10Gbps Home Network Tour

If you are following my articles here, you may have heard that I recently got Comcast Gigabit Pro and now have 2Gbps Internet at home.

Many have asked me how I am accomplishing this internally and what approach I have taken to getting multi-gigabit networking up and running in my house, so without further ado…

My Edge Network Cabinet

Edge Network Cabinet

This cabinet is where my Internet connection enters the house from Comcast. The top two rack U’s are Comcast-owned equipment.

  • Fiber Patch Panel – Where the Comcast fiber terminates inside my house.
  • Juniper ACX2100 – Comcast’s fiber CPE, acting as just a switch to pass the handoff to me.

My equipment in here consists of:

  • A PDU for nice fancy cable management. (UPS that powers this rack is located elsewhere).
  • Ubiquiti EdgeRouter Infinity (ER-8-XG).

The EdgeRouter Infinity has 4 ports in use. I ran two 10G fiber connections to my core networking cabinet, for reasons I will explain later. There is one 10G fiber connection to the Juniper and one 1G ethernet connection to the Juniper.

This is because the Comcast Gigabit Pro service provides two circuits, a 2Gbps fiber and a 1Gbps ethernet with different IPs. The EdgeRouter Infinity is my termination point for both of these connections and it holds both public IPs.

I use Policy Based Routing to direct traffic to the desired connection. Currently, I route only my DNS resolvers, VoIP, and Twitch RTMP (broadcasting) out my single gigabit ethernet connection. I also have an off-site video recording solution for my security cameras which I have routed out this connection. This way those critical, and fairly “consistent” usage, services will not be degraded by surges of traffic on the fiber line. This is completely unnecessary but it seemed like a good use of the extra capacity to me. At any time I can add an IP to my NAT group that I set up and route it out the connection of my choice.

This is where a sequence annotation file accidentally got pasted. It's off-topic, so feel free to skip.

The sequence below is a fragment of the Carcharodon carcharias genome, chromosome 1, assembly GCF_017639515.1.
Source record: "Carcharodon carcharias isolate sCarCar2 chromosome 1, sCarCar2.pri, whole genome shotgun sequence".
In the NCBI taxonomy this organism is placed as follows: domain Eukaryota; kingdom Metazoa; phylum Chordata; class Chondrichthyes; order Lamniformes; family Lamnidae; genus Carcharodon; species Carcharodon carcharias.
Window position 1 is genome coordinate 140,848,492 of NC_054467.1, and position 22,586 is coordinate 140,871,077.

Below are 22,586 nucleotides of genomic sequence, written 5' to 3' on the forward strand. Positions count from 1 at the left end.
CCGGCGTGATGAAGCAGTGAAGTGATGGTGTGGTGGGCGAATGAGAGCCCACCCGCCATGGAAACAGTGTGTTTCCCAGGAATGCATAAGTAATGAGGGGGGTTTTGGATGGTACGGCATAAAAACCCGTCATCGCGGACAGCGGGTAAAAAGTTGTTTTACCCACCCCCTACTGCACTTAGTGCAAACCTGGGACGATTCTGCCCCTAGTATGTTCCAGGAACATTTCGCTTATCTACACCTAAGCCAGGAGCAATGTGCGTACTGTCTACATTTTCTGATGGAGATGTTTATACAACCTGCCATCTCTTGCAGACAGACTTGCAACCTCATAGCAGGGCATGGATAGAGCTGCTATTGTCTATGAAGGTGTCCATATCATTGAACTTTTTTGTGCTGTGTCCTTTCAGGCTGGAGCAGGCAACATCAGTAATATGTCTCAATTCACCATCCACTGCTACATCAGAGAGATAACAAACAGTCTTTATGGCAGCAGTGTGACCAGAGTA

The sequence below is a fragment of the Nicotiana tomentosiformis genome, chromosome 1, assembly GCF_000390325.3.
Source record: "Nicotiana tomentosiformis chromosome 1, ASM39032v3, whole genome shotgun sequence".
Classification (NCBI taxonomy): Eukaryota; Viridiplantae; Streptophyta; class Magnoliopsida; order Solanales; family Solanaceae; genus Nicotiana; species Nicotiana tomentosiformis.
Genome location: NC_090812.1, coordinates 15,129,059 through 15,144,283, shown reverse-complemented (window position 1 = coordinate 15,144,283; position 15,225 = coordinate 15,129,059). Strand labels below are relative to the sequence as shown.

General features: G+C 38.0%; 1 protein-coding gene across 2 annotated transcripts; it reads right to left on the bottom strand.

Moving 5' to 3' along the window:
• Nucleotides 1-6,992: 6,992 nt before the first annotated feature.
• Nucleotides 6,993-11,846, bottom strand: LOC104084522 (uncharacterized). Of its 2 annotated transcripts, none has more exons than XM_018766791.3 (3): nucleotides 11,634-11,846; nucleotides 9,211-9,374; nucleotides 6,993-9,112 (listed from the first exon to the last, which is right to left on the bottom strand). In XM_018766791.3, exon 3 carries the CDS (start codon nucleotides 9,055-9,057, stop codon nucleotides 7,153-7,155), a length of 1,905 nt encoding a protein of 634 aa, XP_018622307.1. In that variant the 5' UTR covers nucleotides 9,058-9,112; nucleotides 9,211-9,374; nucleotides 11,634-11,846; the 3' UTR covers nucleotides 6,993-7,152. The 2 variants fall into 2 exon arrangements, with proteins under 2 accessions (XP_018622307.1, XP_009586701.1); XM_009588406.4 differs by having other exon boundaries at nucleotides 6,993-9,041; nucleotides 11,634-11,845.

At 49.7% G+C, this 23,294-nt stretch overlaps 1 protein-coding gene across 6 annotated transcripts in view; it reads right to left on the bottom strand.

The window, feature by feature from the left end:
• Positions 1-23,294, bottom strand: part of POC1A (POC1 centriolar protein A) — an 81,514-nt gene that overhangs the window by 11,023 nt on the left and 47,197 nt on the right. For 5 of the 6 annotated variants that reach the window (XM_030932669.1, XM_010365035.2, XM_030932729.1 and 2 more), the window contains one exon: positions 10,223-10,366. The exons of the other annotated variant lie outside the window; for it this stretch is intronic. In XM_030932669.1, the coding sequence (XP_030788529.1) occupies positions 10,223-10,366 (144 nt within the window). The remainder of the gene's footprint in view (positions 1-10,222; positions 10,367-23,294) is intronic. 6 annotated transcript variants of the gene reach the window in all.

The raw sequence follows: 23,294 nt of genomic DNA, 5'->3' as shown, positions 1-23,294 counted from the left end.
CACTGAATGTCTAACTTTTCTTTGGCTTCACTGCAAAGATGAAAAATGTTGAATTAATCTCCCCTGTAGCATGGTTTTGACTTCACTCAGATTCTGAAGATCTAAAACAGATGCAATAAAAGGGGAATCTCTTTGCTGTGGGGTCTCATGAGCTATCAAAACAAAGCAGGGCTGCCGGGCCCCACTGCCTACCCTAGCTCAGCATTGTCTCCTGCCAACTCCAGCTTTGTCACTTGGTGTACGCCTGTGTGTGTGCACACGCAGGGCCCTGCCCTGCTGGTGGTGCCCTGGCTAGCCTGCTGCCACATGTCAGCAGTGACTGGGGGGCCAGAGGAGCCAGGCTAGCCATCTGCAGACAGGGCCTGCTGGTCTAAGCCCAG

My Core Network Cabinet

Core Residential Network Cabinet

My core network cabinet is the next step, and main distribution panel for Internet and network connectivity in my house.

It contains the following equipment:

  • 2 Obihai Obi200 VoIP adapters for my two Google Voice lines.
  • Raspberry Pi for Bonjour relay between VLANs. (Helps the Chromecasts work as expected across my multiple VLANs.)
  • 3 CAT6 patch panels for ethernet distribution. The cables on the other sides of these panels go to wall jacks and installed mounted equipment throughout my house.
  • My old EdgeRouter ERPro-8 that I haven’t deracked yet, I used to use this as my core router for my cable Internet lines.
  • 48 Port Ubiquiti EdgeSwitch (ES-48-Lite), for 1Gbps ethernet distribution to general purpose wall jacks.
  • 24 Port Ubiquiti EdgeSwitch (ES24-500W), for 1Gbps POE ethernet distribution to IP cameras and wireless access points.
  • Several small project computers (similar to NUCs) for seasonal projects.
  • Ubiquiti EdgeSwitch 16-XG (ES-16-XG), for 10Gbps network distribution.
  • PDU for fancy cable management.
  • UPS that powers both this and the Edge cabinet next to it.

The bread and butter in this cabinet is the ES-16-XG which acts as a core 10Gbps distribution switch for the rest of my network.

While I do have two separate physical networks for server rack and residential network, separated by VLANs, there is a 2x10Gbps fiber connection going to my server rack from the ES-16-XG, which provides inter-vlan connectivity between my servers and the rest of my network.

Additionally, there is a 2x10Gbps uplink to the 48 port switch. The POE switch does not support 10G, so it has a 2x1Gbps uplink to the 48 port switch. This means the theoretical maximum throughput on my WiFi would be 2Gbps, but that is also the maximum speed of the fiber drop that I am using as my primary Internet connection, so this is acceptable to me.

10Gbps to My Computers